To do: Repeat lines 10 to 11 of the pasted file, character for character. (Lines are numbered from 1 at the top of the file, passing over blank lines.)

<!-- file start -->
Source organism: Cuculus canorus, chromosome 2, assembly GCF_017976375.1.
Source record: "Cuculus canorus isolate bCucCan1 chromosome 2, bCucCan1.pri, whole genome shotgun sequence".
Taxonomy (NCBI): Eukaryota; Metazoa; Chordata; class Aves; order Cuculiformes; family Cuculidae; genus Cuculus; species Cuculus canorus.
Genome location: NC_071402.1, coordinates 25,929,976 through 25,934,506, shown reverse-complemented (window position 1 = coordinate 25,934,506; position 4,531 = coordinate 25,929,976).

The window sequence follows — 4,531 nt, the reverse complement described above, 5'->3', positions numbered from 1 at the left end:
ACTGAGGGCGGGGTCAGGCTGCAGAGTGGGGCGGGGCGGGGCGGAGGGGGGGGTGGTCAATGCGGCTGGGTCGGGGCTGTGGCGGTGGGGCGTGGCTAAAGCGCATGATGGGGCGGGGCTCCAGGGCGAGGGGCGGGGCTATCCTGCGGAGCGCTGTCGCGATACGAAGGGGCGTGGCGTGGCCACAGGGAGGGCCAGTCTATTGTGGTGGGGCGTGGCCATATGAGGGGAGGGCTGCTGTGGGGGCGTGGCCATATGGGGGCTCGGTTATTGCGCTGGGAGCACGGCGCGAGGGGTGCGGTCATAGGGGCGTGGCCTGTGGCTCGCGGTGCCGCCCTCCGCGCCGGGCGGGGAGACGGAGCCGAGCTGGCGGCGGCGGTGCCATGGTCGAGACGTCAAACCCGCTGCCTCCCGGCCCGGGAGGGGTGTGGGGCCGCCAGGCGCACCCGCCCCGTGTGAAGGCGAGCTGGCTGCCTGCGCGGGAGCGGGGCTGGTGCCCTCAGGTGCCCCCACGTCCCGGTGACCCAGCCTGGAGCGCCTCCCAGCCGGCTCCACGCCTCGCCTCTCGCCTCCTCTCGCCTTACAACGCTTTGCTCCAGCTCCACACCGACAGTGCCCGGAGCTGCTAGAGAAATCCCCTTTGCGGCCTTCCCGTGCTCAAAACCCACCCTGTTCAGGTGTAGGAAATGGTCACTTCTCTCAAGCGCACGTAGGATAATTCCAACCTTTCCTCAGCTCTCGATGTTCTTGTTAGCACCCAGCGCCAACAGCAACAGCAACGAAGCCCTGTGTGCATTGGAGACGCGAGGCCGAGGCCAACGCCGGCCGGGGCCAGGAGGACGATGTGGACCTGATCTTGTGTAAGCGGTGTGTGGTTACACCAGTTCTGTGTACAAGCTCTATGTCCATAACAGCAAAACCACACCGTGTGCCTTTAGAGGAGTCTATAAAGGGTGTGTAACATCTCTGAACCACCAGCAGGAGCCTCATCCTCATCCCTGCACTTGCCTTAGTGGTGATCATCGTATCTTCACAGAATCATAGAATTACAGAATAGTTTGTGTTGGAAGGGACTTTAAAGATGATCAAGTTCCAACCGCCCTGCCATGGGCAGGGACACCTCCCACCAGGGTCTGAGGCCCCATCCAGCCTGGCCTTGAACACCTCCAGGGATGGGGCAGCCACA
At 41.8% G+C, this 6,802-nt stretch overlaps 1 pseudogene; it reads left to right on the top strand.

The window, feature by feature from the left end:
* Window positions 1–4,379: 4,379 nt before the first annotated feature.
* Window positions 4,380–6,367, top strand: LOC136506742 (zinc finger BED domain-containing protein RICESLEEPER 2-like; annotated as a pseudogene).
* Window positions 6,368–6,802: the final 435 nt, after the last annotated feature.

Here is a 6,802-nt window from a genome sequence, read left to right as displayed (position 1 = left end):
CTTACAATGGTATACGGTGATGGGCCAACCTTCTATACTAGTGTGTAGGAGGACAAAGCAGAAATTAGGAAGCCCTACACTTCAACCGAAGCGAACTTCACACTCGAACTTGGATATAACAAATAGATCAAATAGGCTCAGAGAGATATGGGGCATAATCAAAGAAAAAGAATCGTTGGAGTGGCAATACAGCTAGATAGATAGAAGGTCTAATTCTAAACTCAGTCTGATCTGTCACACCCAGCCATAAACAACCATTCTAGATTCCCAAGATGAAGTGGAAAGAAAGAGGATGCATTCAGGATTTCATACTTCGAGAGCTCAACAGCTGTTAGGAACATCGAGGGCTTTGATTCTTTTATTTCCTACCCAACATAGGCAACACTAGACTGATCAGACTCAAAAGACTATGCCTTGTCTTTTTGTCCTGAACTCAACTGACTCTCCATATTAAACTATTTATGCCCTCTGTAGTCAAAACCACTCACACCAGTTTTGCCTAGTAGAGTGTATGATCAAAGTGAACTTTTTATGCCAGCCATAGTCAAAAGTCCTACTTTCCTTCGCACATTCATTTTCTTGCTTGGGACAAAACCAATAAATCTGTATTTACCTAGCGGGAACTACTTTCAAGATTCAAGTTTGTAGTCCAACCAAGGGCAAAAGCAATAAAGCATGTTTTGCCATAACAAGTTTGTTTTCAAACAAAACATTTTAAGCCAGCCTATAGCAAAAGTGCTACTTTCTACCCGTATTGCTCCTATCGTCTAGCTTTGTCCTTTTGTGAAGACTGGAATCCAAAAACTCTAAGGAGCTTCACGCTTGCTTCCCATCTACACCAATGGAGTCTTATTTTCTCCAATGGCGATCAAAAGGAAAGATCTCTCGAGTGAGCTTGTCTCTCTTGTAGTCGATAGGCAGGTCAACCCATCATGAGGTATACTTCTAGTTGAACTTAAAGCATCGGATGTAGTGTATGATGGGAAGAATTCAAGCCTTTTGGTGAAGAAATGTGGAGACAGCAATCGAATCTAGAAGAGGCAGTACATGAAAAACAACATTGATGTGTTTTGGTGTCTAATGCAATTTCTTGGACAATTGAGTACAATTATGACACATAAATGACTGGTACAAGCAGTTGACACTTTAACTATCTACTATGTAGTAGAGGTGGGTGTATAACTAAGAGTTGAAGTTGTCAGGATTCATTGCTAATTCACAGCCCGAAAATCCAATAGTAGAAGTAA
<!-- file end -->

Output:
* Window positions 4,380–6,367, top strand: LOC136506742 (zinc finger BED domain-containing protein RICESLEEPER 2-like; annotated as a pseudogene).
* Window positions 6,368–6,802: the final 435 nt, after the last annotated feature.